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Indie developer Toca Boca continues to grow with open-play strategy

Despite its free-floating play philosophies, Toca Boca’s business strategy is far from adrift. The Swedish mobile development company spent 2015 re-affirming its leading position in an ever-growing children’s app market while evolving along with it, thanks to the launch of a New York-based video division.
“It’s been a good year and an odd year for kids digital media, but developers like us are coming through in a strong way,” says CEO Bjorn Jeffrey. “Services like Vine and Snapchat are producing and showing different types of video, and for kids, content can be as high-quality as what’s on TV. That’s a principle on how we are going to approach media.” With Sesame Workshop alum J Milligan at the helm as executive producer, Toca’s video service will launch in 2016 as a subscription app that offers a mix of acquired and original content. According to Jeffrey, the company’s continual presence atop app rankings around the globe, and its 100 million+ total downloads since launching in 2011, means its brand recognition is ready to bear the load of taking on the video space.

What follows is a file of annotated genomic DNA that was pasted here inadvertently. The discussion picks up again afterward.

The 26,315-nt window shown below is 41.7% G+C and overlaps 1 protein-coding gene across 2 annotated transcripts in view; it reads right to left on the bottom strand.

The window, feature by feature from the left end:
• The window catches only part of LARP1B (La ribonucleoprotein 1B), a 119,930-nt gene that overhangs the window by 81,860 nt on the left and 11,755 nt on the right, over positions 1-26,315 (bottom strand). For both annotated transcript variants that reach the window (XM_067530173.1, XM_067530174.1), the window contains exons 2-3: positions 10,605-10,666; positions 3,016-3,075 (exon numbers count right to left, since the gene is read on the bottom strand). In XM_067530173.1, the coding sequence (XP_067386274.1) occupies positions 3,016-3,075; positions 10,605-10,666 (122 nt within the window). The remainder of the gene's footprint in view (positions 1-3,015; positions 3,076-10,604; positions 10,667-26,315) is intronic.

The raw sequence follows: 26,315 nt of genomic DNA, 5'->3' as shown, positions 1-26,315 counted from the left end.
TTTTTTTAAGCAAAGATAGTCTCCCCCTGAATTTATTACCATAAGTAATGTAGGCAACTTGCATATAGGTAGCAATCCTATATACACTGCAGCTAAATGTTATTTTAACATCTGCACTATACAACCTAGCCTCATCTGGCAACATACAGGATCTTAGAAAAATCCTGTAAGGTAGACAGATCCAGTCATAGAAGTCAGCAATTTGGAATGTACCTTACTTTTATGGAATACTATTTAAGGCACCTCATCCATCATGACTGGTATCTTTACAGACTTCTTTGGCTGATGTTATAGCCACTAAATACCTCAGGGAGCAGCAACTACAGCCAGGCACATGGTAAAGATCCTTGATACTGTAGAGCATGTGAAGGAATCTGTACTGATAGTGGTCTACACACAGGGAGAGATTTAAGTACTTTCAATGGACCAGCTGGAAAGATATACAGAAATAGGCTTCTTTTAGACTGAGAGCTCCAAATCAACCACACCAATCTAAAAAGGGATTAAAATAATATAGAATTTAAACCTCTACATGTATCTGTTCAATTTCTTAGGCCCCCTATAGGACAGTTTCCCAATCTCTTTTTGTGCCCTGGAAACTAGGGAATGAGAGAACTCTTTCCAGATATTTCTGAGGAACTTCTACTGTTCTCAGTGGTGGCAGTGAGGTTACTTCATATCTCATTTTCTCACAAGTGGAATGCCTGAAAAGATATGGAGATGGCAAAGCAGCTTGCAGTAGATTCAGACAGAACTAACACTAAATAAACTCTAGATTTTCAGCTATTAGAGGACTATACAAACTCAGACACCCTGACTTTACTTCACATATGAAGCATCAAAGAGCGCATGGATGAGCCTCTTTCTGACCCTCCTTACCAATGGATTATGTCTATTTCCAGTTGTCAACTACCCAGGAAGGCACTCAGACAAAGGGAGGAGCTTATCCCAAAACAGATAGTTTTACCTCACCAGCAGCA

In fact, the importance of video has been evident in the marketing strategy behind Toca Boca’s newest mobile games. This year saw the launch of Toca Life: City and Toca Life: School, the company’s 28th and 29th apps, respectively. The former was created with the help of 10,000 requests from children following the success of 2014’s Toca Town, and both apps are in step with Toca’s mandate not to include in-app purchases or in-game ads. Even with its eyes on video, expect more open-ended toy apps like those in the Toca Life series to emerge from the company and its Toronto-based subsidiary Sago Sago through 2016.

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